Does Cupping Therapy Actually Work?

Though Cupping Therapy has just recently gained popularity in the world of exercise and sports performance, the recovery technique is far from a new practice.

Though Cupping Therapy has just recently gained popularity in the world of exercise and sports performance, the recovery technique is far from a new practice. The Academy of Classical Oriental Sciences estimates that cupping has been used in China for thousands of years. The Chinese would use cattle horns and bamboo pieces combined with boiling water or fire to create the suctioning effect.

So why is it just now becoming a hot discussion topic in the contemporary health and fitness world?

Well for starters, unlike the ancient Chinese techniques, it is far less intimidating. A quick Amazon search will produce professional looking cups and for a very reasonable price.

Second, Michael Phelps brought it to the world's largest stage at the 2016 Rio Olympics when he competed with the circular cupping bruises on his shoulders and back

Cupping.

So does it actually work?

With any new training technique, tool or application there is always those who swear by it and those who think it's nonsense. To avoid a heated debate, we will let the research speak for itself.

Unfortunately the research is fairly limited on modern cupping techniques, but there are some small amounts of good information out there.

In a 2014 pilot study conducted by Markowski et al, the effects of cupping techniques on individuals with subacute or chronic lower back pain found that cupping may allow patients to advance to functional exercises in a "timely manner." This was attributed to cupping's ability to promptly reduce pain and muscle tightness and increase in joint range of motion.

Though the sample population was individuals with low-back pain, as athletes and lifters we can see how this technique could be beneficial to us. One of the main reasons that stretching and self-myofascial release exercises are recommended post-activity is to increase/restore range of motion and decrease muscle tightness. Although no study has specifically studied the effects of cupping on Delayed Onset Muscle Soreness (DOMS) in athletes, this study provides at least some indication that it may be beneficial.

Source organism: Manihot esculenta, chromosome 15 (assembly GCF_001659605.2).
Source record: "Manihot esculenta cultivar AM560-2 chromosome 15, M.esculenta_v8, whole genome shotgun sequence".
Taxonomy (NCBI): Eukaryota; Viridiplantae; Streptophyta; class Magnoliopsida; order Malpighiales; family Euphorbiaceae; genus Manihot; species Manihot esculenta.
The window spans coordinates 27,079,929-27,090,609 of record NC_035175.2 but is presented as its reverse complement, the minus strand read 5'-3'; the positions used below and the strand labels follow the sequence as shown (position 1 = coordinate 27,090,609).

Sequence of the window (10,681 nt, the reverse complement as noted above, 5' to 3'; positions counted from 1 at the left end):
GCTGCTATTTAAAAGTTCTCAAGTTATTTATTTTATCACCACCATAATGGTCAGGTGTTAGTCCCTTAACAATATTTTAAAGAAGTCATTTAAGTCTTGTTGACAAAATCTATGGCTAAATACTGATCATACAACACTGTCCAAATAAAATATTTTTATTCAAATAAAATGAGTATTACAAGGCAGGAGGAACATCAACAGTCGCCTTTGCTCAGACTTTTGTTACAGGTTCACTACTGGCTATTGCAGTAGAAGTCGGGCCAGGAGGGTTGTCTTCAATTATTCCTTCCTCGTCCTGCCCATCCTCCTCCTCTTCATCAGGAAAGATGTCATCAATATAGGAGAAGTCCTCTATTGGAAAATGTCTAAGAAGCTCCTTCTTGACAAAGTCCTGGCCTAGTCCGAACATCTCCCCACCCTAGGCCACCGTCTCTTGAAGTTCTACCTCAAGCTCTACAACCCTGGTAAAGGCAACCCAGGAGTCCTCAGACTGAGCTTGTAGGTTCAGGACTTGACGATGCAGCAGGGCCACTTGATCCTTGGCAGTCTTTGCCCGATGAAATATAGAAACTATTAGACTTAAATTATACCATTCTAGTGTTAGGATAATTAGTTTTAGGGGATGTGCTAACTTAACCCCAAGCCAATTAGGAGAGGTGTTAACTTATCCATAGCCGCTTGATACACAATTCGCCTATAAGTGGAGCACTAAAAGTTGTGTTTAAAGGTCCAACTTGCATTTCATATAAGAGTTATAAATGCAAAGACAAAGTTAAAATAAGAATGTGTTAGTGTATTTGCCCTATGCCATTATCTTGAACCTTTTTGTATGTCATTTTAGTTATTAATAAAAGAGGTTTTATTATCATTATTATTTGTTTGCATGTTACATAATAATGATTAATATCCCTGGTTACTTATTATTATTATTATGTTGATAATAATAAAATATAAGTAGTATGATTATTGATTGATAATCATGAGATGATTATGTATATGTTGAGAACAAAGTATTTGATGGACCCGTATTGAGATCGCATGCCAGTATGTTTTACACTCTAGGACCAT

Is it safe?

Yaun et al conducted a systematic review and meta-analysis on the effectiveness and safety of traditional Chinese medicine (acupuncture, acupressure, cupping) on individuals suffering from chronic neck pain and chronic low-back pain. They found that the traditional Chinese methods "could be efficacious in treating the pain and disability associated with CNP or CLBP in the immediate term" and that all three modalities are relatively safe.

Conclusion

Even though the research is quite limited on the effects of cupping on athletes and lifters we are seeing more folks start to use them for recovery. It is important to understand, as an athlete or weightlifter, that very few things are all good or all bad. Your safety is most important. If you are going to use cupping therapy techniques, make sure that you are with a professional who is experienced in using them. Although one study found that the technique is "relatively safe" it may not be safe for everyone, all the time. That gives rise to a good point about the proper dosage for cupping. How long and how often should one use cupping therapy? These are both unknowns.

Another question one should ask their self before testing any training or recovery techniques is: "is there a better or safer method?"

In the case of cupping, the answer is yes. Li et al studied the rehabilitation effect of cupping (as well as other techniques) and exercise on patients with a lumbar muscle strain. No surprise, they found that the rehabilitation effect of exercise was more significant when compared to cupping and the other techniques tested. Time and time again voluntary muscle contraction (exercise) has shown to be the most effective recovery technique available.

While exercise is undoubtedly the best recovery technique in most situations, it too has its limitations. If a patient cannot move or exercise secondary to pain then cupping, dry needling, and other techniques likely become more effective. Again, the overall effectiveness and safety of some of these alternative techniques is still unknown and in most situations using cupping as a recovery technique should be a last resort.

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Topics: EXERCISING | RECOVERY | LOWER BACK | MUSCLE SORENESS | RANGE OF MOTION | MYOFASCIAL RELEASE | BACK PAIN | REHABILITATION | LOWER BACK PAIN | DRY NEEDLING